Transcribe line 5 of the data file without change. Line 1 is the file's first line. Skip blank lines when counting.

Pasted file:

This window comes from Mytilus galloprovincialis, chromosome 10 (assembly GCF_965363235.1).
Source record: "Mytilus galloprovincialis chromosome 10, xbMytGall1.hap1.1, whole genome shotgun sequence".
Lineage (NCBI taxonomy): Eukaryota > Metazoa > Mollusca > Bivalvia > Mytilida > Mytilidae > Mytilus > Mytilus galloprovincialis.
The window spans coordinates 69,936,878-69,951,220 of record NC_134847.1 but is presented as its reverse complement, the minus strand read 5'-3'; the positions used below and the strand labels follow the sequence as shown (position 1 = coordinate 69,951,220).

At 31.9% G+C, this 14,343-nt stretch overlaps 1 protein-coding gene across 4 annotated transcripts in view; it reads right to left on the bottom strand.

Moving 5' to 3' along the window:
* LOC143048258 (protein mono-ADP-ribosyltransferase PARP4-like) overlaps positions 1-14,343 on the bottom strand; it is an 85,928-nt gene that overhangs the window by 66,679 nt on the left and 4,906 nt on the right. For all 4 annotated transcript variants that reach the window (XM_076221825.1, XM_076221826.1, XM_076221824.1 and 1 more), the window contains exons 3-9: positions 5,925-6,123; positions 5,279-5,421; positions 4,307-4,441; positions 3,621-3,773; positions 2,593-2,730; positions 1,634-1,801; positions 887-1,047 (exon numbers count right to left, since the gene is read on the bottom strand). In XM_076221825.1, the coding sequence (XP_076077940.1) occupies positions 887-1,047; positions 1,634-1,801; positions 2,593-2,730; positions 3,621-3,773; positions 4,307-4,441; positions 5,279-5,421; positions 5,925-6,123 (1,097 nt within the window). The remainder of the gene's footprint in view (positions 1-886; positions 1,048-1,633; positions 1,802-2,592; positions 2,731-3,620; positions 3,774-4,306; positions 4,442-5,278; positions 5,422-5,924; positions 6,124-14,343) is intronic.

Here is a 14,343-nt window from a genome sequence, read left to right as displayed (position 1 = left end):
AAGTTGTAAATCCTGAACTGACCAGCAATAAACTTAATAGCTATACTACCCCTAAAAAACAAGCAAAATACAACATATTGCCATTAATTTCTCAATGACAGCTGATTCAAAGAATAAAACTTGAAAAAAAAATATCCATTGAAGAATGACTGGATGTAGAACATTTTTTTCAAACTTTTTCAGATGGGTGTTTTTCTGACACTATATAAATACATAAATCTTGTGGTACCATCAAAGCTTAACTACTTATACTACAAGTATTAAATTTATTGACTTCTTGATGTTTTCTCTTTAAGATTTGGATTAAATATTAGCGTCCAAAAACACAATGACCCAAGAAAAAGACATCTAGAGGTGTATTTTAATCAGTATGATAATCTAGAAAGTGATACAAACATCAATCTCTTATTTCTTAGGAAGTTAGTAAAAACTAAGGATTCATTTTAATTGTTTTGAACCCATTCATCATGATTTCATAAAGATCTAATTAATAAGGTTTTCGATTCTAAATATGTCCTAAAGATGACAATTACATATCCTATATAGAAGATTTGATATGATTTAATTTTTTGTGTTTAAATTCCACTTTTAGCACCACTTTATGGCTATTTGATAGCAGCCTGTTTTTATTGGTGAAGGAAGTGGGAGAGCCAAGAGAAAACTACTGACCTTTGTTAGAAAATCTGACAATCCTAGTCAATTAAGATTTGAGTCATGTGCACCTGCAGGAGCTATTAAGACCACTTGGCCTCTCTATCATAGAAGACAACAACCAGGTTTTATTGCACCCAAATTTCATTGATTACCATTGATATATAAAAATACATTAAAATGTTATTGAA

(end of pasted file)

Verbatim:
At 31.9% G+C, this 14,343-nt stretch overlaps 1 protein-coding gene across 4 annotated transcripts in view; it reads right to left on the bottom strand.